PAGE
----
Thursday, July 2, 2020

Book Review: A Walk Along the Beach by Debbie Macomber

Thank you to Netgalley for a copy of this book in exchange for an honest review!  

A Walk Along the Beach was a sad, but heartwarming story about giving love a chance even when you are scared, and enjoying your loved ones while you have the chance.

I would say that although the book descriptions makes it seem like the story is equally about two sisters, it really focuses mainly on Willa. She's the older sister who has been taking care of Harper ever since they were girls, and their Mom passed away. When Harper was diagnosed with Leukemia, Willa was the one who took care of her. Their father did the best that he could, but he was so grief stricken over their mother that he wasn't capable of really being there for them. Harper eventually goes into remission, but that doesn't stop Willa from worrying.

As adults, the sisters are still incredibly close. They share an apartment in the small town of Oceanside. Willa owns a popular cafe and Harper is a fitness instructor and yoga teacher. It was clear to me right off the bat that while they did get along and of course they loved each other, there was an off vibe between them. Willa acted more like a mother than an older sister, and it was clear that Harper strived to have a little more independence in her life.

Enter Sean.

Sean O'Malley has been visiting Willa's coffee shop quite a lot, but it's not until Harper intervenes and asks him to sit down and talk with her and her sister that he finally gets his chance to meet Willa. Things start slowly for them. It's clear that Willa hasn't dated in a while and that she isn't even sure if she's ready to take a chance on Sean. But when she finally does, her happiness practically jumps of the pages.

As a reader, I liked Sean right off the bat. As he and Willa began their relationship and really got to know each other, they had small problems. All couples do. And it didn't help that he had to travel so much for work, thanks to him being a freelance photographer. But they learned lessons about each other and worked hard to try to make things work between them.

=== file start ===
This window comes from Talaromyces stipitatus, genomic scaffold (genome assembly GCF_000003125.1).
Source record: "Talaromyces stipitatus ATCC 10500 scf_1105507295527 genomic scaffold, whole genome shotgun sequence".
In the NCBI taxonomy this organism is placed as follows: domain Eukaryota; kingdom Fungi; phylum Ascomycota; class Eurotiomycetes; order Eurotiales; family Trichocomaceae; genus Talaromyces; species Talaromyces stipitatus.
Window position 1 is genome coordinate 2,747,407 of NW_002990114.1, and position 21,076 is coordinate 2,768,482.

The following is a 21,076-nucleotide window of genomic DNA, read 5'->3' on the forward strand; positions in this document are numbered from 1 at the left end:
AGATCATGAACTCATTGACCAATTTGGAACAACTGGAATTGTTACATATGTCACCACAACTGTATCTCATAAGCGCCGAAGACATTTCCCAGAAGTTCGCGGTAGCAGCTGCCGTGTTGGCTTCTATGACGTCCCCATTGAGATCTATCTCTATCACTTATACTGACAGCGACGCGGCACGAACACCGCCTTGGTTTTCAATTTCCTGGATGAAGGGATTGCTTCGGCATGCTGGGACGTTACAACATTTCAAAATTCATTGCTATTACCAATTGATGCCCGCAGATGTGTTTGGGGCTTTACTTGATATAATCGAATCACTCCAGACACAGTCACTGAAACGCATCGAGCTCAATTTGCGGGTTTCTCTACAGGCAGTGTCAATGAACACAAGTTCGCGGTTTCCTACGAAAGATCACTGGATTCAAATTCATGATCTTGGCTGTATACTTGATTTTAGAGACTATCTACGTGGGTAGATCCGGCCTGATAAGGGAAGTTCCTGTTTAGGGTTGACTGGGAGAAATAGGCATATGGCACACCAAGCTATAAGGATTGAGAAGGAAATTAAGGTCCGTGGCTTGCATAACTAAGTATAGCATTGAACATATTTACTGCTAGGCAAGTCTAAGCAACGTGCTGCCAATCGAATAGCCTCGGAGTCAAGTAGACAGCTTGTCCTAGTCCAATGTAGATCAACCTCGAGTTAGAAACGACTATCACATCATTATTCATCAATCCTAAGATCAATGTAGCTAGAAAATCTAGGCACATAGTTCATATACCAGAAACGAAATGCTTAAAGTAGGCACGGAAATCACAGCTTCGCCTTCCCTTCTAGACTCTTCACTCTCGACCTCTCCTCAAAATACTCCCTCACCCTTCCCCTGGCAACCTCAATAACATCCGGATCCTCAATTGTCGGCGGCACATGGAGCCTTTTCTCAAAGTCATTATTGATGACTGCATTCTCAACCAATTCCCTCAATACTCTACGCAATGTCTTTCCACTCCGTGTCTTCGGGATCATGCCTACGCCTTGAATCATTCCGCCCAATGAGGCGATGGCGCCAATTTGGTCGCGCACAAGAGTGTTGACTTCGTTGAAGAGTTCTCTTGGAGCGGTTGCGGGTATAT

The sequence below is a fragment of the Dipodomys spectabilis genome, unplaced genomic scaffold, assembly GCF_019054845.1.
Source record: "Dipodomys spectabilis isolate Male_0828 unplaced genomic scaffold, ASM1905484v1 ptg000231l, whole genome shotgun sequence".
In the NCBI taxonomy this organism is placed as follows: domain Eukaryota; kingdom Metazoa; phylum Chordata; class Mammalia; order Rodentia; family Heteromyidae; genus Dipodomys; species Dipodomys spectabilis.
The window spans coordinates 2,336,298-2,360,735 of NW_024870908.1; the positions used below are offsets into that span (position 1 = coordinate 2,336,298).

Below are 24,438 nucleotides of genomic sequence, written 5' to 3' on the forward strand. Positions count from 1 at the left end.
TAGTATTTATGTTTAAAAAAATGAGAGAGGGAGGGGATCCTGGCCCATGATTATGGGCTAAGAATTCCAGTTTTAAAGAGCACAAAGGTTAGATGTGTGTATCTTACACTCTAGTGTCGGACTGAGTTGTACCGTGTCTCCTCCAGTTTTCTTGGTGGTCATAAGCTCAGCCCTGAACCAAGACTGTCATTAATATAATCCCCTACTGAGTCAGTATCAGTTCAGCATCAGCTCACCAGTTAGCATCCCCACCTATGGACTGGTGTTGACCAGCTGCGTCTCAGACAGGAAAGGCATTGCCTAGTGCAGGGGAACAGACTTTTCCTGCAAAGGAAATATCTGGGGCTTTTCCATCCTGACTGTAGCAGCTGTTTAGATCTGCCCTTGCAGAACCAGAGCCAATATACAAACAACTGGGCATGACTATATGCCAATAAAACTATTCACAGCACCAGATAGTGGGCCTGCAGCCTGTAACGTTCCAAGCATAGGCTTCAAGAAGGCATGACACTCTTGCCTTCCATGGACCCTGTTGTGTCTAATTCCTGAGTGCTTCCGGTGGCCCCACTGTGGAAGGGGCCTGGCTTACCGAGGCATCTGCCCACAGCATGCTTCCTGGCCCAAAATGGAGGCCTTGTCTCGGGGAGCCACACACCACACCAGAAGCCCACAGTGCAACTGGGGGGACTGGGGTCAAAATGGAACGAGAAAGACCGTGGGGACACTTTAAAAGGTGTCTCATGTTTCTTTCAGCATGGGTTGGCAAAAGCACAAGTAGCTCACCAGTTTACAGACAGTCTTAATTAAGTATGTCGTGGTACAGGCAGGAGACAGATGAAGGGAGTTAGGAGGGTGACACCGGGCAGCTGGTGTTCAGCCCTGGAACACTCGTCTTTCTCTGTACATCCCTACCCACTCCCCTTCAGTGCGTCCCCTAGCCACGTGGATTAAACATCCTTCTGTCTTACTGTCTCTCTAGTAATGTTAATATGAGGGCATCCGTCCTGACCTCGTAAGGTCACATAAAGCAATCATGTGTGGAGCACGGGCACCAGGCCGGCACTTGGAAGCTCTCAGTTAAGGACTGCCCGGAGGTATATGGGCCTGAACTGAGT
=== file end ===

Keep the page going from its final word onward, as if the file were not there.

I didn't blame Willa for being scared about her blossoming romance with Sean. It was clear that she had been so busy with her business and worrying about her sister that she hadn't put any thought towards dating. Her uneasiness did cause some tension with Sean, but he was ever the gentleman and made sure to do what he could to make her feel loved.

 I liked the setting of Oceanside, Washington. This is my first Debbie Macomber read in a while so I'm not sure if this is a series or not. I'll have to do some research into that. But if there are more books in this series, I have a feeling that I'll like them. Oceanside seems like a close knit community of interesting folks.

My Overall Rating Is 4 Stars

I enjoyed the characters and the story. The only downfalls for me were the sadness (unfortunately, there's no way around that in this kind of story) and the fact that the plot wasn't super direct. The story dragged too much for this to be a 5 star read.

Are you wondering where the title comes from? Well, before I end my review I just want to share my favorite quote with you. I can relate to it a lot. The Delaware seashore has been my happy place for the past couple of years and I related to this sentiment a lot.

My Favorite Quote:

I walked over to the beach, removed my shoes, and dug my feet into the cool October sand. Walking along the beach had always had the power to help me clear my mind and soothe my soul. Breathing in the briny scent of the wind, I held it in my lungs, comforted by the familiar smell and taste of it. A wave crashed against the shore, wiping out my footprints. The ebb and flow of change, of letting go, of moving forward and seeing everything wiped away like that single wave beating against the sand.

Pretty great, huh?

Thanks for checking out my book review of A Walk Along the Beach by Debbie Macomber. It will be published on July 14, 2020 if you’re interested in reading it!

Until next time,
Marian

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